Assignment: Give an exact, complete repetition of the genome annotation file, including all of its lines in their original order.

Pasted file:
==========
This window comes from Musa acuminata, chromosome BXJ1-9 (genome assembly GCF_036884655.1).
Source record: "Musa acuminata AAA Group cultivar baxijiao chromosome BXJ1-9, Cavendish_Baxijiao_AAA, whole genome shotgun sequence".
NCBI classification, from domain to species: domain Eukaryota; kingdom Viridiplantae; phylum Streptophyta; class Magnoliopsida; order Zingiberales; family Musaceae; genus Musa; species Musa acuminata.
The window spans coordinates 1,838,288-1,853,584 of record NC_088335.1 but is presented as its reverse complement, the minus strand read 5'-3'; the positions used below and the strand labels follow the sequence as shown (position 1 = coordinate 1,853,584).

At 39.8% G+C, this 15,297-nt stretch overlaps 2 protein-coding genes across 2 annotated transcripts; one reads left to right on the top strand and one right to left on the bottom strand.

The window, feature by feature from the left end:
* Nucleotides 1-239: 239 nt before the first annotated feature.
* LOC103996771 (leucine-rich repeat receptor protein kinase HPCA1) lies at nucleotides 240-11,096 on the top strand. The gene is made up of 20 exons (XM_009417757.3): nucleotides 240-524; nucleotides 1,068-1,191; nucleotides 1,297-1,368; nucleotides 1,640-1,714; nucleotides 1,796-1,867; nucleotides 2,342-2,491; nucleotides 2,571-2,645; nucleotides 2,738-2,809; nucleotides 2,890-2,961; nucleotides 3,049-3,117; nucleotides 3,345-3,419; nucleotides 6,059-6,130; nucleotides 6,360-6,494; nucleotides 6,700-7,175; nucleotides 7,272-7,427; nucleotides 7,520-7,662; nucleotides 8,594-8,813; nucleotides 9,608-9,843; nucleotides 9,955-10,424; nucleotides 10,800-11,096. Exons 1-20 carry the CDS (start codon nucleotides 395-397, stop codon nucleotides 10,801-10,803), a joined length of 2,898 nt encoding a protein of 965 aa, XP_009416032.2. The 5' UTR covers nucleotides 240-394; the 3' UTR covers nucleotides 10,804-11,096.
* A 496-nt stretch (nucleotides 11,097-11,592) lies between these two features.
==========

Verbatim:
This window comes from Musa acuminata, chromosome BXJ1-9 (genome assembly GCF_036884655.1).
Source record: "Musa acuminata AAA Group cultivar baxijiao chromosome BXJ1-9, Cavendish_Baxijiao_AAA, whole genome shotgun sequence".
NCBI classification, from domain to species: domain Eukaryota; kingdom Viridiplantae; phylum Streptophyta; class Magnoliopsida; order Zingiberales; family Musaceae; genus Musa; species Musa acuminata.
The window spans coordinates 1,838,288-1,853,584 of record NC_088335.1 but is presented as its reverse complement, the minus strand read 5'-3'; the positions used below and the strand labels follow the sequence as shown (position 1 = coordinate 1,853,584).

At 39.8% G+C, this 15,297-nt stretch overlaps 2 protein-coding genes across 2 annotated transcripts; one reads left to right on the top strand and one right to left on the bottom strand.

The window, feature by feature from the left end:
* Nucleotides 1-239: 239 nt before the first annotated feature.
* LOC103996771 (leucine-rich repeat receptor protein kinase HPCA1) lies at nucleotides 240-11,096 on the top strand. The gene is made up of 20 exons (XM_009417757.3): nucleotides 240-524; nucleotides 1,068-1,191; nucleotides 1,297-1,368; nucleotides 1,640-1,714; nucleotides 1,796-1,867; nucleotides 2,342-2,491; nucleotides 2,571-2,645; nucleotides 2,738-2,809; nucleotides 2,890-2,961; nucleotides 3,049-3,117; nucleotides 3,345-3,419; nucleotides 6,059-6,130; nucleotides 6,360-6,494; nucleotides 6,700-7,175; nucleotides 7,272-7,427; nucleotides 7,520-7,662; nucleotides 8,594-8,813; nucleotides 9,608-9,843; nucleotides 9,955-10,424; nucleotides 10,800-11,096. Exons 1-20 carry the CDS (start codon nucleotides 395-397, stop codon nucleotides 10,801-10,803), a joined length of 2,898 nt encoding a protein of 965 aa, XP_009416032.2. The 5' UTR covers nucleotides 240-394; the 3' UTR covers nucleotides 10,804-11,096.
* A 496-nt stretch (nucleotides 11,097-11,592) lies between these two features.